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The Burgess Boysby Elizabeth Strout
Synopses & Reviews
Elizabeth Strout “animates the ordinary with an astonishing force,” wrote The New Yorker on the publication of her Pulitzer Prize–winning Olive Kitteridge. The San Francisco Chronicle praised Strout’s “magnificent gift for humanizing characters.” Now the acclaimed author returns with a stunning novel as powerful and moving as any work in contemporary literature.
Haunted by the freak accident that killed their father when they were children, Jim and Bob Burgess escaped from their Maine hometown of Shirley Falls for New York City as soon as they possibly could. Jim, a sleek, successful corporate lawyer, has belittled his bighearted brother their whole lives, and Bob, a Legal Aid attorney who idolizes Jim, has always taken it in stride. But their long-standing dynamic is upended when their sister, Susan — the Burgess sibling who stayed behind — urgently calls them home. Her lonely teenage son, Zach, has gotten himself into a world of trouble, and Susan desperately needs their help. And so the Burgess brothers return to the landscape of their childhood, where the long-buried tensions that have shaped and shadowed their relationship begin to surface in unexpected ways that will change them forever.
With a rare combination of brilliant storytelling, exquisite prose, and remarkable insight into character, Elizabeth Strout has brought to life two deeply human protagonists whose struggles and triumphs will resonate with readers long after they turn the final page. Tender, tough-minded, loving, and deeply illuminating about the ties that bind us to family and home, The Burgess Boys is Elizabeth Strout’s newest and perhaps most astonishing work of literary art.
"No one should be surprised by the poignancy and emotional vigor of Elizabeth Strout's new novel. But the broad social and political range of The Burgess Boys shows just how impressively this extraordinary writer continues to develop....She's particularly adept at subverting our prejudices, complicating our easy judgments of people we think we know....There seems no limit to her sympathy, her ability to express, without the acrid tone of irony, our selfish, needy anxieties that only family can aggravate — and quell." Ron Charles, The Washington Post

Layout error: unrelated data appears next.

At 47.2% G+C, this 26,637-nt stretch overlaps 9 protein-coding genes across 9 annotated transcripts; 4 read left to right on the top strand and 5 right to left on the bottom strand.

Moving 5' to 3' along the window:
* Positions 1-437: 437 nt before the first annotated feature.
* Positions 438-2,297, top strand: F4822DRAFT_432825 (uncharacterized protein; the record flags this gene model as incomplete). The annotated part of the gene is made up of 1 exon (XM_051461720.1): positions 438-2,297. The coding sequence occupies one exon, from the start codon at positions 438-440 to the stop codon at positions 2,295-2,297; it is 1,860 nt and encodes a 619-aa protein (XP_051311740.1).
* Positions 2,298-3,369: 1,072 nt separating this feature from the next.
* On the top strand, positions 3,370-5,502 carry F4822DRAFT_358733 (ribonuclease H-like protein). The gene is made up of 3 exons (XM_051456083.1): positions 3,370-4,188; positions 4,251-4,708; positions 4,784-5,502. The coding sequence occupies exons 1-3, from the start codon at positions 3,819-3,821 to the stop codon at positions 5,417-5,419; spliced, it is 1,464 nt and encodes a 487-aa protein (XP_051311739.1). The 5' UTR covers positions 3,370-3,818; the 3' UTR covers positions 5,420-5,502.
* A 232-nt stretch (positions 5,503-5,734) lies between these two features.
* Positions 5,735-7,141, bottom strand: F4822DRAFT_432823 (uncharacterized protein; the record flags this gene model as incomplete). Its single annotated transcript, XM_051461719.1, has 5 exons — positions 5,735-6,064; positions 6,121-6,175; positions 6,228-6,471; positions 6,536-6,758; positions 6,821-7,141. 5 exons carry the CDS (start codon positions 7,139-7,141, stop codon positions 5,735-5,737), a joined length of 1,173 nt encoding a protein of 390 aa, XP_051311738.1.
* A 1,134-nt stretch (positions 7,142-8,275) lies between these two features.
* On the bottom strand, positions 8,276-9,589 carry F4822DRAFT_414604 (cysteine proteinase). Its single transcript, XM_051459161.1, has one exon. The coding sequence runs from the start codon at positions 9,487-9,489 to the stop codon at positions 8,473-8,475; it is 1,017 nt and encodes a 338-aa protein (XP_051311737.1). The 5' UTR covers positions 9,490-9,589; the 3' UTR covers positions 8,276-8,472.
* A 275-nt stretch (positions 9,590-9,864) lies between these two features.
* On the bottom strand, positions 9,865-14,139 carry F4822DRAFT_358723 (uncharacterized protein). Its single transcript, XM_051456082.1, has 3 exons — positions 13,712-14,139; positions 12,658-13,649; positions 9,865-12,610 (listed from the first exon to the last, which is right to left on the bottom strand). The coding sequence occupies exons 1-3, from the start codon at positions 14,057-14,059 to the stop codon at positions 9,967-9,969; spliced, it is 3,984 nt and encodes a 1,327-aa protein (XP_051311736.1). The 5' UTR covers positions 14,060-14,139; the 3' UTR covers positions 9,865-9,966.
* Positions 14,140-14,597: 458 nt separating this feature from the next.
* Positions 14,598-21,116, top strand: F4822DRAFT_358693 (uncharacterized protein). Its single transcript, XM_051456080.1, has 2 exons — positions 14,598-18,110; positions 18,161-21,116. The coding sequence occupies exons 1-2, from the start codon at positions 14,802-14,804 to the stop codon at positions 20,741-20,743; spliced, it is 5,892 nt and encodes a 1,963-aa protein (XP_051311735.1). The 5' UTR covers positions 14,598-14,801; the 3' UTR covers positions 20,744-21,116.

"Strout conveys what it feels like to be an outsider very well, whether she's delving into the quiet inner lives of Somalis in Shirley Falls or showing how the Burgess kids got so alienated from one another. But the details are so keenly observed, you can connect with the characters despite their apparent isolation....[A] gracefully written novel." Entertainment Weekly
"Strout deftly exposes the tensions that fester among families. But she also takes a broader view, probing cultural divides....Illustrating the power of roots, Strout assures us we can go home again — though we may not want to." O: The Oprah Magazine
"Wincingly funny, moving, wise." Good Housekeeping
"With her signature lack of sentimentality, a boatload of clear-eyed compassion and a penetrating prose style that makes the novel riveting, Strout tells the story of one Maine family, transformed. Again and again, she identifies precisely the most complex of filial emotions while illuminating our relationships to the larger families we all belong to: a region, a city, America and the world." More
"The Burgess Boys returns to coastal Maine [with] a grand unifying plot, all twists and damage and dark, morally complex revelations....The grand scale suits Strout, who now adds impresario storytelling at book length to the Down East gift for plainspoken wisdom." Town & Country
"[Strout's] extraordinary narrative gifts are evident again....At times [The Burgess Boys is] almost effortlessly fluid, with superbly rendered dialogue, sudden and unexpected bolts of humor and...startling riffs of gripping emotion." Associated Press
"Reading an Elizabeth Strout novel is like peering into your neighbor's windows....There is a nuanced tension in the novel, evoked by beautiful and detailed writing. Strout's manifestations of envy, pride, guilt, selflessness, bigotry and love are subtle and spot-on." Minneapolis Star Tribune
About the Author
Elizabeth Strout is the author of the New York Times bestseller Olive Kitteridge, for which she was awarded the Pulitzer Prize; the national bestseller Abide with Me; and Amy and Isabelle, winner of the Los Angeles Times Art Seidenbaum Award and the Chicago Tribune Heartland Prize. She has also been a finalist for the PEN/Faulkner Award and the Orange Prize in London. She lives in Maine and New York City.
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